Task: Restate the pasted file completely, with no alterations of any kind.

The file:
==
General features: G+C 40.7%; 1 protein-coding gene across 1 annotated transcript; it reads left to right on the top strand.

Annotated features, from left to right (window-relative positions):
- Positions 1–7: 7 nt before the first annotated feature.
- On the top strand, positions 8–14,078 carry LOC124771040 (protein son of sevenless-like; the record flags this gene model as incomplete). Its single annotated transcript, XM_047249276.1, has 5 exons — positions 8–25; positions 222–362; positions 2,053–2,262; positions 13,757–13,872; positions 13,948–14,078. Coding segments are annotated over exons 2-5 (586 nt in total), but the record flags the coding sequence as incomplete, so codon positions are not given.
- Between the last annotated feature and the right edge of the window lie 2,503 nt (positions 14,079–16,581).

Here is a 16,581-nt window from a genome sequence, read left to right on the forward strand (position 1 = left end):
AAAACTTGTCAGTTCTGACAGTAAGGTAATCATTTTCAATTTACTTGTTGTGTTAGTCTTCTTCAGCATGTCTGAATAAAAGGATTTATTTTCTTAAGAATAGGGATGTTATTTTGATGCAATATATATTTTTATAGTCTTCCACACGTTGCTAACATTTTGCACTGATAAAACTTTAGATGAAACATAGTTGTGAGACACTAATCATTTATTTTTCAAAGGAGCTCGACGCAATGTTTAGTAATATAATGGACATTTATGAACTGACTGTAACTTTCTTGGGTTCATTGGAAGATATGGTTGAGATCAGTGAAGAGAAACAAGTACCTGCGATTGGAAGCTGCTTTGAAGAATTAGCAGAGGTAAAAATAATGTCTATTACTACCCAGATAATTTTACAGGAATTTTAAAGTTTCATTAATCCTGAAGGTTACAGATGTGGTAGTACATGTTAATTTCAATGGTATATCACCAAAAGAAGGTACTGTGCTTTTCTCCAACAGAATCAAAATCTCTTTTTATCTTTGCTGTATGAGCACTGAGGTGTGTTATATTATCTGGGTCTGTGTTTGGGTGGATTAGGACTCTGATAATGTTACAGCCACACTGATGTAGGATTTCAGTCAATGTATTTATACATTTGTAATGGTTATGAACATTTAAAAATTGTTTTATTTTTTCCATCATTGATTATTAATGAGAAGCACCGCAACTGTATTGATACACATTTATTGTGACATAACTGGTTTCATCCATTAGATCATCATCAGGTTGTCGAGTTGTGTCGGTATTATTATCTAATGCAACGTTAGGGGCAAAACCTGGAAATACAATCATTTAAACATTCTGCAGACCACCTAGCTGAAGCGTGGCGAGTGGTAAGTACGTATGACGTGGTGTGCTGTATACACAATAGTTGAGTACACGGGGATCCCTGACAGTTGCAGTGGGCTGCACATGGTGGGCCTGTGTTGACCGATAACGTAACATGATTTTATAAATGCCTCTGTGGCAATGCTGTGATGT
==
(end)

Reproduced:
General features: G+C 40.7%; 1 protein-coding gene across 1 annotated transcript; it reads left to right on the top strand.

Annotated features, from left to right (window-relative positions):
- Positions 1–7: 7 nt before the first annotated feature.
- On the top strand, positions 8–14,078 carry LOC124771040 (protein son of sevenless-like; the record flags this gene model as incomplete). Its single annotated transcript, XM_047249276.1, has 5 exons — positions 8–25; positions 222–362; positions 2,053–2,262; positions 13,757–13,872; positions 13,948–14,078. Coding segments are annotated over exons 2-5 (586 nt in total), but the record flags the coding sequence as incomplete, so codon positions are not given.
- Between the last annotated feature and the right edge of the window lie 2,503 nt (positions 14,079–16,581).

Here is a 16,581-nt window from a genome sequence, read left to right on the forward strand (position 1 = left end):
AAAACTTGTCAGTTCTGACAGTAAGGTAATCATTTTCAATTTACTTGTTGTGTTAGTCTTCTTCAGCATGTCTGAATAAAAGGATTTATTTTCTTAAGAATAGGGATGTTATTTTGATGCAATATATATTTTTATAGTCTTCCACACGTTGCTAACATTTTGCACTGATAAAACTTTAGATGAAACATAGTTGTGAGACACTAATCATTTATTTTTCAAAGGAGCTCGACGCAATGTTTAGTAATATAATGGACATTTATGAACTGACTGTAACTTTCTTGGGTTCATTGGAAGATATGGTTGAGATCAGTGAAGAGAAACAAGTACCTGCGATTGGAAGCTGCTTTGAAGAATTAGCAGAGGTAAAAATAATGTCTATTACTACCCAGATAATTTTACAGGAATTTTAAAGTTTCATTAATCCTGAAGGTTACAGATGTGGTAGTACATGTTAATTTCAATGGTATATCACCAAAAGAAGGTACTGTGCTTTTCTCCAACAGAATCAAAATCTCTTTTTATCTTTGCTGTATGAGCACTGAGGTGTGTTATATTATCTGGGTCTGTGTTTGGGTGGATTAGGACTCTGATAATGTTACAGCCACACTGATGTAGGATTTCAGTCAATGTATTTATACATTTGTAATGGTTATGAACATTTAAAAATTGTTTTATTTTTTCCATCATTGATTATTAATGAGAAGCACCGCAACTGTATTGATACACATTTATTGTGACATAACTGGTTTCATCCATTAGATCATCATCAGGTTGTCGAGTTGTGTCGGTATTATTATCTAATGCAACGTTAGGGGCAAAACCTGGAAATACAATCATTTAAACATTCTGCAGACCACCTAGCTGAAGCGTGGCGAGTGGTAAGTACGTATGACGTGGTGTGCTGTATACACAATAGTTGAGTACACGGGGATCCCTGACAGTTGCAGTGGGCTGCACATGGTGGGCCTGTGTTGACCGATAACGTAACATGATTTTATAAATGCCTCTGTGGCAATGCTGTGATGT